By Ajai Shukla
While the Pakistani doctoring of first class Harpoon anti-ship missiles into third-rate anti-shore missiles grabs world attention, China has given notice that it will soon display the latest additions to its technologically world-class arsenal of missiles.
On Tuesday, exactly one month before its National Day Parade on 1st October, an unnamed official from China’s missile establishment briefed a group of journalists to announce that the highly anticipated military parade will provide a first-ever view of five new missiles, including a nuclear capable intercontinental ballistic missile (ICBM). The official confirmed that all these missiles have already entered service with the military.
Dong Feng – 41?
Most keenly anticipated, is China’s new third-generation ICBM, the Dong Feng – 41 (Dong Feng means East Wind), which has been in development for a decade but has never been publicly seen before. The DF-41 can be launched from a mobile firing platform. It is believed to be capable of carrying a nuclear warhead to within 700 metres of a target 12,000 kilometres away. Its payload consists of a single 350-400 kiloton bomb (20 times more powerful than the nuclear bombs dropped on Hiroshima and Nagasaki), or 3-6 MIRVs (multiple independently targeted re-entry vehicles) with the explosive power of 100 kilotons each.
This would be the first public viewing of the DF-41. The last National Day Parade on 1st October 1999 (this is held once every decade) provided the first outing for the DF-31, China’s current-generation ICBMs).
The DF-41 uses the first two stages of the DF-31, but an enlarged third stage extends the DF-41’s range to 12,000 kilometres. The DF-31 was designed for firing from submarines, as well as from land, and the consequent size constraint restricted the missile’s range to 8000 kilometres.
In addition to the extended range, the design technologies used in the DF-41’s warhead payload are expected to be more contemporary, enhancing stealth and MIRV capability.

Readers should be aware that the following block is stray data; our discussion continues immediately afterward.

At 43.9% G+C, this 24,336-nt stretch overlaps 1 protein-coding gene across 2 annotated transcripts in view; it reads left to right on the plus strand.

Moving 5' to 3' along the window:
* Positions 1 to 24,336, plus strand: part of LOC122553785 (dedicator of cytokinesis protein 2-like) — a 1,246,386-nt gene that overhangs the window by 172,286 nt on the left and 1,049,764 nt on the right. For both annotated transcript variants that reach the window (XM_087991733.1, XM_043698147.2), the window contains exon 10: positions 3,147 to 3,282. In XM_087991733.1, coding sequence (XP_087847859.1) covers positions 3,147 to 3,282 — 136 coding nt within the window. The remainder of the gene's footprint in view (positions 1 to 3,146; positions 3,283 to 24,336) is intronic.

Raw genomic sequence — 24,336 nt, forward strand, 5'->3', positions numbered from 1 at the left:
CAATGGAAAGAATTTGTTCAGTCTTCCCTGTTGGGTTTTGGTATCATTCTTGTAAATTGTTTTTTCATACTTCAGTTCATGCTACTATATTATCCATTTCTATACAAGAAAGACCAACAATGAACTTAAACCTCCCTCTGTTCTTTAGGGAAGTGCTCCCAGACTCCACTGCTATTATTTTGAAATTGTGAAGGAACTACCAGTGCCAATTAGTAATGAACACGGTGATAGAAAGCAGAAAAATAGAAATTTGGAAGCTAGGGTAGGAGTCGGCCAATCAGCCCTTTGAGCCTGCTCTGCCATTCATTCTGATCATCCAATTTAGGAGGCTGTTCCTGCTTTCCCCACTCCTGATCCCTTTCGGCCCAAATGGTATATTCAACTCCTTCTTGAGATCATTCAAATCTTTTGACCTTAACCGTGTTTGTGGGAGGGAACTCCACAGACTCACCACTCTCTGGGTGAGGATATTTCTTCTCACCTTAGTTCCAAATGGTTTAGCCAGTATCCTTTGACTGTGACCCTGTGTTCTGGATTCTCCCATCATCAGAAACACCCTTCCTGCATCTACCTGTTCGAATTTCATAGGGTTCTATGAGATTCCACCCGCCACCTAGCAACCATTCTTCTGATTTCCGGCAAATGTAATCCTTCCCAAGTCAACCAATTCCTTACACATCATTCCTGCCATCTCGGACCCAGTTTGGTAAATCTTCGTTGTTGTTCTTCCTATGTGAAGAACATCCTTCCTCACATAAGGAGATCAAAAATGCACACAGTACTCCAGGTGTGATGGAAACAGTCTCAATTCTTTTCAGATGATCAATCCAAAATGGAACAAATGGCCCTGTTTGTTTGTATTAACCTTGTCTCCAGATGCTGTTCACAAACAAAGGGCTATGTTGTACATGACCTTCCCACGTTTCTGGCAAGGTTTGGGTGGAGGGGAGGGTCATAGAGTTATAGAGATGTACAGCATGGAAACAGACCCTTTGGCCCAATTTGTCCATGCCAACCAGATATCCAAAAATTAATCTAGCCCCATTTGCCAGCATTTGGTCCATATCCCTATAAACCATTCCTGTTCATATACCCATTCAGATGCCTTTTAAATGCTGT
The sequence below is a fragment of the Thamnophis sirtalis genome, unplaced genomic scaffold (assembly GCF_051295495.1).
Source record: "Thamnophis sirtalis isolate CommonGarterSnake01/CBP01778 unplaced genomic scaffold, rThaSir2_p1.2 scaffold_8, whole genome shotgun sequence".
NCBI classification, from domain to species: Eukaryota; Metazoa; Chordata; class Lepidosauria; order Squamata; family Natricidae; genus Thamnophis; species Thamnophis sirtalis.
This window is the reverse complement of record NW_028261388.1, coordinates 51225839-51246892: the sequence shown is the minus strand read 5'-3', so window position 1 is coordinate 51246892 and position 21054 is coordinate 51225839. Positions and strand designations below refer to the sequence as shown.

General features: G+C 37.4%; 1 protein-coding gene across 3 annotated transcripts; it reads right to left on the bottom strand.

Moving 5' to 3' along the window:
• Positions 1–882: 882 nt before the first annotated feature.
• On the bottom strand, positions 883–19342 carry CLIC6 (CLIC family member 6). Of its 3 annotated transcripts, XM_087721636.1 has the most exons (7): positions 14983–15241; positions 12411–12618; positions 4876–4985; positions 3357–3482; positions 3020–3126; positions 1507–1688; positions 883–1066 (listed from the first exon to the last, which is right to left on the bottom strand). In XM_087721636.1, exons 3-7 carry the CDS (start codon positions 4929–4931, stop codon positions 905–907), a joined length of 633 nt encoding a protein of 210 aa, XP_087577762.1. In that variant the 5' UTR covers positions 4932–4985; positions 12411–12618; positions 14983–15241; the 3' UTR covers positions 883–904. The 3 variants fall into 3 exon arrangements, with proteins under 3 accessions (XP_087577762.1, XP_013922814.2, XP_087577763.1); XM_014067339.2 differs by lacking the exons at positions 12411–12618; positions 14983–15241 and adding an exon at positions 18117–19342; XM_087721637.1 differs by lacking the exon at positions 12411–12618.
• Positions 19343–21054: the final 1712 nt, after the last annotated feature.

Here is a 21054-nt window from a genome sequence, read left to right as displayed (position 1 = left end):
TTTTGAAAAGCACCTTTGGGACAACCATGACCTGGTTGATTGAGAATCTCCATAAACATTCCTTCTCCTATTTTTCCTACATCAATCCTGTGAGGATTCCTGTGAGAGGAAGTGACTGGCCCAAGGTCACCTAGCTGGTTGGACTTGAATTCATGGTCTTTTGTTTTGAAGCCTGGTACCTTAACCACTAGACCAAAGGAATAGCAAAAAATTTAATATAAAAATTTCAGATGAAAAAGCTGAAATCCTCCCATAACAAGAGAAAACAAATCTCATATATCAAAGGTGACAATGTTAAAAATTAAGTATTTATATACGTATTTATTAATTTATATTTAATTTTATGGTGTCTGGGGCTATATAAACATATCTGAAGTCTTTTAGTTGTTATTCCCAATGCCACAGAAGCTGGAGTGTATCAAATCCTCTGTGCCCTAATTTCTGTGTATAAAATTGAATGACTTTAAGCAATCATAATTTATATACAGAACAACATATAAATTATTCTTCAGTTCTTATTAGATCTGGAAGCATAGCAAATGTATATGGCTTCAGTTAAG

Julang – 2 (NATO reporting name: CSS-NX-4)
In addition to the DF-41, China is expected to unveil its Julang-2 SLBM (submarine launched ballistic missile; Julang means Great Wave), which will provide a reality check to India’s naval planners. Dwarfing the 750-kilometer range K-15 missiles on India’s recently-launched nuclear submarine, INS Arihant, China’s JL-2 SLBMs can lob far more powerful nuclear warheads at targets 8000 kilometers away.
The JL-2 is believed to be a development of the DF-31. It will probably be deployed on China’s new 094 Class nuclear missile submarine, or the Jin Class SSBN, each submarine carrying 12 JL-2 missiles.
China holds its National Day Parade once in a decade; this one will celebrate the 60th anniversary of the People’s Republic of China. Watchers of the People’s Liberation Army (PLA) will use this opportunity to assess China’s latest military hardware, much as Soviet-watchers did during the May Day Parade in Moscow’s Red Square.
Opaque totalitarian states like the Soviet Union and China have traditionally used such parades as tools of nuclear deterrence, parading their newest missiles to confirm to potential adversaries that they can be deployed in any nuclear face-off.
But Li Jie, a PLA Navy expert in China, yesterday shrugged off suggestions of missile rattling, claiming that the parade merely reflected the current state of China's military weaponry. Straight-faced, he also declared that the parade demonstrated China's military openness and transparency and its adherence to international military standards.
The DF-41, like the earlier generations of ICBMs, will be deployed under the PLA’s 2nd Artillery Corps --- which is responsible for China’s land-based ballistic missiles. This formation has six ballistic missile brigades, deployed across, including in Tibet. Another artillery brigade, known only as Unit 84504, is believed to be deployed in Xinjiang, which borders the Indian region of Ladakh.
China’s nuclear and missile programmes have been conducted in the purposeful manner that characterises the People’s Republic. China’s first nuclear bomb was exploded in October 1964 at the Lop Nor test range; its first ballistic missile was successfully launched two years later in October 1966; and its first thermonuclear test (or hydrogen bomb test) was conducted in June 1967. When the Non-Proliferation Treaty opened for signature on 1st July 1968, China was officially a Nuclear Weapons State.
Julang-2 SLBM (Submarine Launched Ballistic Missile)
Platform : Jin class nuclear submarines (being developed)
NATO codename : CSS-NX-4
Range : 8000 km
Propellent : Solid
Warhead : Three 90 Kiloton, or one 250 Kiloton warhead
Accuracy : 500 metres
Dong Feng-41 ICBM (Intercontinental Ballistic Missile)
Platform : Land-based silos or mobile launchers
NATO codename : ?
Range : 12,000 km
Propellent : Solid
Warhead : 3-6 100 Kiloton, or one 350-400 Kiloton warhead
Accuracy : 700-800 metres